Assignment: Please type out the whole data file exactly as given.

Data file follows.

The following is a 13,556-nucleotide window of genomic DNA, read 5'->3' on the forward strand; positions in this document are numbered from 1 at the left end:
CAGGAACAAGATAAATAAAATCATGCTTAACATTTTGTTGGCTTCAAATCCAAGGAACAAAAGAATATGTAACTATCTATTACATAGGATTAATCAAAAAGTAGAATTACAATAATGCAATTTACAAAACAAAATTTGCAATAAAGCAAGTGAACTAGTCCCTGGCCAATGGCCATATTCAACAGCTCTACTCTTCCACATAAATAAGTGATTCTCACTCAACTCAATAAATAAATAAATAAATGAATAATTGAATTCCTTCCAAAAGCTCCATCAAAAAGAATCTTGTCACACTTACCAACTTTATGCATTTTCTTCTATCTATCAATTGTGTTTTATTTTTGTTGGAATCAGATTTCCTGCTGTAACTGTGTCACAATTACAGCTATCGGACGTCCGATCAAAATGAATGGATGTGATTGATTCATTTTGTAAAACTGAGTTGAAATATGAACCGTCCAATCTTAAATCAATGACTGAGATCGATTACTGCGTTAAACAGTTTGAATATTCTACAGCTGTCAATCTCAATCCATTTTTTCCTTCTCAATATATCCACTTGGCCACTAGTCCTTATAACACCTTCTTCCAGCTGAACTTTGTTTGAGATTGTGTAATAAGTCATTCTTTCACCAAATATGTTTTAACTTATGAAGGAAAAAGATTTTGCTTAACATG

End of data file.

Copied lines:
The following is a 13,556-nucleotide window of genomic DNA, read 5'->3' on the forward strand; positions in this document are numbered from 1 at the left end:
CAGGAACAAGATAAATAAAATCATGCTTAACATTTTGTTGGCTTCAAATCCAAGGAACAAAAGAATATGTAACTATCTATTACATAGGATTAATCAAAAAGTAGAATTACAATAATGCAATTTACAAAACAAAATTTGCAATAAAGCAAGTGAACTAGTCCCTGGCCAATGGCCATATTCAACAGCTCTACTCTTCCACATAAATAAGTGATTCTCACTCAACTCAATAAATAAATAAATAAATGAATAATTGAATTCCTTCCAAAAGCTCCATCAAAAAGAATCTTGTCACACTTACCAACTTTATGCATTTTCTTCTATCTATCAATTGTGTTTTATTTTTGTTGGAATCAGATTTCCTGCTGTAACTGTGTCACAATTACAGCTATCGGACGTCCGATCAAAATGAATGGATGTGATTGATTCATTTTGTAAAACTGAGTTGAAATATGAACCGTCCAATCTTAAATCAATGACTGAGATCGATTACTGCGTTAAACAGTTTGAATATTCTACAGCTGTCAATCTCAATCCATTTTTTCCTTCTCAATATATCCACTTGGCCACTAGTCCTTATAACACCTTCTTCCAGCTGAACTTTGTTTGAGATTGTGTAATAAGTCATTCTTTCACCAAATATGTTTTAACTTATGAAGGAAAAAGATTTTGCTTAACATG